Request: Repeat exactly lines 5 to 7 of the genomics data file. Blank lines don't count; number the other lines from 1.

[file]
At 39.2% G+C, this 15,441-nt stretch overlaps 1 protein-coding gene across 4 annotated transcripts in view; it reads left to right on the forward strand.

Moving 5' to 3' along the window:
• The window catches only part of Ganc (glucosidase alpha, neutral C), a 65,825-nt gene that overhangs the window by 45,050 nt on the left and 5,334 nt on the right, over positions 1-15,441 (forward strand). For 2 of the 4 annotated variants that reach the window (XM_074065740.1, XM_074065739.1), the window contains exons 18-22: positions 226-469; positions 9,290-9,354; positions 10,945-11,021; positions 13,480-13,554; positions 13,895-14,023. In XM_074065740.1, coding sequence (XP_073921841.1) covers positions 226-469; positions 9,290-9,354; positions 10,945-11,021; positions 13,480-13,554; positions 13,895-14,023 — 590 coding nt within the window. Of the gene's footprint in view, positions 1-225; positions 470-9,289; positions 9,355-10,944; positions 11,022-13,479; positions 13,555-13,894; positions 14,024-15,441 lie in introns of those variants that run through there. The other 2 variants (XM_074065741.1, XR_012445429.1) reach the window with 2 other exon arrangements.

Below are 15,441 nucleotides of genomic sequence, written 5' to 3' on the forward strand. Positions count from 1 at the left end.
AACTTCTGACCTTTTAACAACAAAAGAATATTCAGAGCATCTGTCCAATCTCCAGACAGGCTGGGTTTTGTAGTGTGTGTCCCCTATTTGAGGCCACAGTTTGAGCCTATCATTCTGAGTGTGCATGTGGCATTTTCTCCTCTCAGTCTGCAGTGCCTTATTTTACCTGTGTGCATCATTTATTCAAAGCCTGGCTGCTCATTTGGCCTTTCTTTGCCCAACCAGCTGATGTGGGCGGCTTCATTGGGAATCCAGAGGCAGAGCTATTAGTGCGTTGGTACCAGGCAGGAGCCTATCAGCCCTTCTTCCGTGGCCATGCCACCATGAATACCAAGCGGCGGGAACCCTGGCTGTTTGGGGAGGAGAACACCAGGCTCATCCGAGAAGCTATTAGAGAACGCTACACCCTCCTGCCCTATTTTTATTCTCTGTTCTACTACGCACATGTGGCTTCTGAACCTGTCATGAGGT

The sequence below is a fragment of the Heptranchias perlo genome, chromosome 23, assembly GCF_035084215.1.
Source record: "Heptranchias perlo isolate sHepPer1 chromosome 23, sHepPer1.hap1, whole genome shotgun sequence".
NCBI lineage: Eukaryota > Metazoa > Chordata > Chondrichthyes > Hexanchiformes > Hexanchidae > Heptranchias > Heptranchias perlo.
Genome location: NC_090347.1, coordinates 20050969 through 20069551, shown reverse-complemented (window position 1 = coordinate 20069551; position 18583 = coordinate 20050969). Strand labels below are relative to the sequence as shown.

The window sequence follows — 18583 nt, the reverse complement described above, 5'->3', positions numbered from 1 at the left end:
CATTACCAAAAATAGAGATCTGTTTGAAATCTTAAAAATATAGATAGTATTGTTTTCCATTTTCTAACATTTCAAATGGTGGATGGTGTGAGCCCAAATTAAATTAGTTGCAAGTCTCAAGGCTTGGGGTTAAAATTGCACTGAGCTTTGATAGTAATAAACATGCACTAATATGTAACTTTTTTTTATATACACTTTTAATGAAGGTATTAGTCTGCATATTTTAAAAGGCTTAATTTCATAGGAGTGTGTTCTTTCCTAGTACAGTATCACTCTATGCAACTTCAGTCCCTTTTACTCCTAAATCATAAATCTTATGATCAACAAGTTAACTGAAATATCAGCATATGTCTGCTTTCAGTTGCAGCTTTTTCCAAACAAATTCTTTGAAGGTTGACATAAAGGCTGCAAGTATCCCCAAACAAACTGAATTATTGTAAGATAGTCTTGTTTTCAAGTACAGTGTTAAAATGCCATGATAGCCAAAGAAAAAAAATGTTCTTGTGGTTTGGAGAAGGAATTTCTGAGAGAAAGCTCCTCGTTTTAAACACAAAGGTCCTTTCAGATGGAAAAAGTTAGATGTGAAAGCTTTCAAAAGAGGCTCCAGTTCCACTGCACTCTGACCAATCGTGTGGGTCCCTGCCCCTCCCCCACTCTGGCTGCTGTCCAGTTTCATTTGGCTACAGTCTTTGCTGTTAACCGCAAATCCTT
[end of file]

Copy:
AACTTCTGACCTTTTAACAACAAAAGAATATTCAGAGCATCTGTCCAATCTCCAGACAGGCTGGGTTTTGTAGTGTGTGTCCCCTATTTGAGGCCACAGTTTGAGCCTATCATTCTGAGTGTGCATGTGGCATTTTCTCCTCTCAGTCTGCAGTGCCTTATTTTACCTGTGTGCATCATTTATTCAAAGCCTGGCTGCTCATTTGGCCTTTCTTTGCCCAACCAGCTGATGTGGGCGGCTTCATTGGGAATCCAGAGGCAGAGCTATTAGTGCGTTGGTACCAGGCAGGAGCCTATCAGCCCTTCTTCCGTGGCCATGCCACCATGAATACCAAGCGGCGGGAACCCTGGCTGTTTGGGGAGGAGAACACCAGGCTCATCCGAGAAGCTATTAGAGAACGCTACACCCTCCTGCCCTATTTTTATTCTCTGTTCTACTACGCACATGTGGCTTCTGAACCTGTCATGAGGT

The sequence below is a fragment of the Heptranchias perlo genome, chromosome 23, assembly GCF_035084215.1.
Source record: "Heptranchias perlo isolate sHepPer1 chromosome 23, sHepPer1.hap1, whole genome shotgun sequence".